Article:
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Publication numberUS7284418 B2
Publication typeGrant
Application numberUS 11/144,992
Publication dateOct 23, 2007
Filing dateJun 3, 2005
Priority dateJun 3, 2005
Fee statusPaid
Also published asUS20060272402, WO2006132718A1
Publication number11144992, 144992, US 7284418 B2, US 7284418B2, US-B2-7284418, US7284418 B2, US7284418B2
InventorsJeffrey Yin, Jen-Huang A. Chiou, John T. Meagher
Original AssigneeTemic Automotive Of North America, Inc.
Export CitationBiBTeX, EndNote, RefMan
External Links: USPTO, USPTO Assignment, Espacenet
Tire pressure sensor assembly
US 7284418 B2
Abstract
The disclosure provides a tire pressure sensor assembly that includes a battery and a printed circuit board (PCB) configured with electronics to measure tire pressure and to transmit an electromagnetic signal related to the measured tire pressure. The PCB and battery are contained in a housing that allows the PCB and the battery to be angularly oriented with respect to each other. Such orientation permits the sensor to conform to the curved surface of the rim. An embodiment of the disclosed tire pressure sensor assembly is adapted to fasten to a valve stem via a metal terminal. The attachment configuration permits the valve stem assembly to deform as the valve stem is installed in a rim and also allows the valve stem to function as a portion of the antenna structure to facilitate transmitting the RF signal to a receiver.
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Claims(6)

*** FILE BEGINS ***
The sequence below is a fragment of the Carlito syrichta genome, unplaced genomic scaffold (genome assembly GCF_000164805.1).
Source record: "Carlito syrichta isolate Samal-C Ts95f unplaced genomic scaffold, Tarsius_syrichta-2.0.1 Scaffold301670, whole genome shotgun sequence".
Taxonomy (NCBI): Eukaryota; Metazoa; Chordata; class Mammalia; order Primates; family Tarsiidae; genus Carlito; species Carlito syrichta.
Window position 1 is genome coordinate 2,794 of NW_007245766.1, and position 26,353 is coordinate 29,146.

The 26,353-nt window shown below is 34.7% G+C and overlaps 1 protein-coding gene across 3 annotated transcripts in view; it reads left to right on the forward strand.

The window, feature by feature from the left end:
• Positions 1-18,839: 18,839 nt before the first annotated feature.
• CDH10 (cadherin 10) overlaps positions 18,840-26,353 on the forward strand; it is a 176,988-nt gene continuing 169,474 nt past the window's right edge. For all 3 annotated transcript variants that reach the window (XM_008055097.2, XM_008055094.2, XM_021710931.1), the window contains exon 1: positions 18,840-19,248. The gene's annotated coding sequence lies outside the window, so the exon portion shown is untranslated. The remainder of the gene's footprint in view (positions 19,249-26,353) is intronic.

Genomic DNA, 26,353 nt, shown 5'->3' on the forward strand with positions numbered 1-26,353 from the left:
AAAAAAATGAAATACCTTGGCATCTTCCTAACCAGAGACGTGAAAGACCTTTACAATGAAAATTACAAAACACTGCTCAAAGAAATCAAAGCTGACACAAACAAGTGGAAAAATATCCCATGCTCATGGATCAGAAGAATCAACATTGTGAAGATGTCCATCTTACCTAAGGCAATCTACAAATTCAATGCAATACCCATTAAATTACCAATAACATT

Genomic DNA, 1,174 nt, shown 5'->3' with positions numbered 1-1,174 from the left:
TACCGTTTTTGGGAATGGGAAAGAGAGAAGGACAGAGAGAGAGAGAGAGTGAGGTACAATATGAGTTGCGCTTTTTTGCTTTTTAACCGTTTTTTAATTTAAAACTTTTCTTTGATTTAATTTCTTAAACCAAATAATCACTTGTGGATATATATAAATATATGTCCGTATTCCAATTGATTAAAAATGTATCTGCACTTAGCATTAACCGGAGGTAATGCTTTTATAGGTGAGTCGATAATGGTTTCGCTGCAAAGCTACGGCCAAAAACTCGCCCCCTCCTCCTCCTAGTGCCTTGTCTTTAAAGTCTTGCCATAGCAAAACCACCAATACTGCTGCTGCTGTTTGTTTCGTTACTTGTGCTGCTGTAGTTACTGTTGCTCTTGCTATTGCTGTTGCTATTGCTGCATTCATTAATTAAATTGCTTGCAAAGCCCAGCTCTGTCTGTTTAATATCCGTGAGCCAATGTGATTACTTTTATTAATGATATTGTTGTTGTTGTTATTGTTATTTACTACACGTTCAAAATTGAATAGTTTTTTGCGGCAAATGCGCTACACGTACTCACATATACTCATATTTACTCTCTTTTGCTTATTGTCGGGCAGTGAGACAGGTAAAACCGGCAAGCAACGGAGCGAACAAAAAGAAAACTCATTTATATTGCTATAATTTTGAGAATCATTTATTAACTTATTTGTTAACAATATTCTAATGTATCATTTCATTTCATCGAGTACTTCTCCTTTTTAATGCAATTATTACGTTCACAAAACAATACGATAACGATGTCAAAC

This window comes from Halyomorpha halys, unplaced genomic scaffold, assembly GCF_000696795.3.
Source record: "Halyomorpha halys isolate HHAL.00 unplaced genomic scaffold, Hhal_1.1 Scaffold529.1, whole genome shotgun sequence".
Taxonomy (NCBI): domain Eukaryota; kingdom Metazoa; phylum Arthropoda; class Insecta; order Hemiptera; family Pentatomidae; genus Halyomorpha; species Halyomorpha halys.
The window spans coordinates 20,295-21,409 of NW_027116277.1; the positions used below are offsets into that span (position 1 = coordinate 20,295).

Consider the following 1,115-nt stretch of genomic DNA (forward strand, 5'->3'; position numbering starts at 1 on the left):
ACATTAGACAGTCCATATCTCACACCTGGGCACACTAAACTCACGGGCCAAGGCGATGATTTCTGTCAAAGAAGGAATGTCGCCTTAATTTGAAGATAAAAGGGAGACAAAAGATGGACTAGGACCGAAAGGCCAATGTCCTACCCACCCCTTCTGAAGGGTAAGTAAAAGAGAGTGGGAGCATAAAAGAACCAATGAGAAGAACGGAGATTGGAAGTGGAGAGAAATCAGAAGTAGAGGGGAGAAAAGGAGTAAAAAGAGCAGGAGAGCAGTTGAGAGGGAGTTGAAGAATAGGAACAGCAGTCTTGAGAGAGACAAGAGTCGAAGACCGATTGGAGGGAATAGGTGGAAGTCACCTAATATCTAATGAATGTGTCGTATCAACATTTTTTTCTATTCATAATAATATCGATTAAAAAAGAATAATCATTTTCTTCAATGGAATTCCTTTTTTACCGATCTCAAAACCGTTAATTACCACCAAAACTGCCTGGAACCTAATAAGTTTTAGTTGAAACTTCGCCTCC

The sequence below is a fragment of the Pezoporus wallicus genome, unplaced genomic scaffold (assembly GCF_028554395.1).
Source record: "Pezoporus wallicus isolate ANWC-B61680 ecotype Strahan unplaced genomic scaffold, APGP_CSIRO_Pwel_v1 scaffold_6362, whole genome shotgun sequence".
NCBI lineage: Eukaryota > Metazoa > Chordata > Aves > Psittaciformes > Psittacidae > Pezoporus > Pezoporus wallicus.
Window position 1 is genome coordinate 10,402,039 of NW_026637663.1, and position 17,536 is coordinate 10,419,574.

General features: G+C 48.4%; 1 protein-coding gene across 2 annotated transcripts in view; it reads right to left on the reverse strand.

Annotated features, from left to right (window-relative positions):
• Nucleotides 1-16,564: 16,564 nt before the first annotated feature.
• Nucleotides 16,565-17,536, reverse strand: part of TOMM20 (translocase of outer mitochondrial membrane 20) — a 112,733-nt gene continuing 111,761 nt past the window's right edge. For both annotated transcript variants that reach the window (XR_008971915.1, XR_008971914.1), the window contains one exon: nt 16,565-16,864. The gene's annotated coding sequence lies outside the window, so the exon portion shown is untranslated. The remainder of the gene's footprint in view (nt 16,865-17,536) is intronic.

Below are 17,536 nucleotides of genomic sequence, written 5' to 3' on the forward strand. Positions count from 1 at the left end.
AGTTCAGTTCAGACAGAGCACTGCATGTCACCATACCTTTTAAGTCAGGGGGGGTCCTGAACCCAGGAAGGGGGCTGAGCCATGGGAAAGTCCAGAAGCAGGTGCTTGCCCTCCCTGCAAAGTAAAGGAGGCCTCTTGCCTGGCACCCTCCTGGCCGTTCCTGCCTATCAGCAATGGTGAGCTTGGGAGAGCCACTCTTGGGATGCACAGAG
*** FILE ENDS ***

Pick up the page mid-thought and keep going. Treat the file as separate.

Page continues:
1. A tire pressure sensor assembly, comprising:
a printed circuit board comprising electronics for measuring tire pressure and for transmitting an electromagnetic signal related to tire pressure;
a battery being located adjacent to the printed circuit board;
the printed circuit board and battery are contained in a housing that allows the printed circuit board and battery to be oriented angularly with respect to each other, defining a low-profile tire pressure sensor assembly adapted to conform to a curved surface of a tire;
the low-profile tire pressure assembly including a battery side adapted to house the battery and a printed circuit board side adapted to house the printed circuit board and a vertex dividing the printed circuit board side and the battery side;
a valve stem for introducing air through a rim of the tire; and
a terminal extending outwardly from and being attached to the printed circuit board in proximity to the vertex made of a high tensile material having an opening for coupling the printed circuit board to the valve stem, the terminal being coupled to the valve stem by positioning the valve stem through the opening, wherein the terminal is generally perpendicular to the printed circuit board and the terminal is generally perpendicular to the valve stem.
2. The assembly of claim 1, wherein the valve stem comprises a housing capable of being press fit through an opening in the rim of the tire to affix the assembly in the rim.
3. The assembly of claim 1, wherein the terminal includes wing members.
4. The assembly of claim 1, wherein the low-profile tire pressure sensor assembly is overmolded.
5. The assembly of claim 1, wherein the terminal is electrically or mechanically coupled to the valve stem.
6. The assembly of claim 1, wherein the vertex defines a location where the printed circuit board and the battery substantially meet and are free from overlapping, the battery and the printed circuit board are appended via aligned leads, to provide power to the printed circuit board.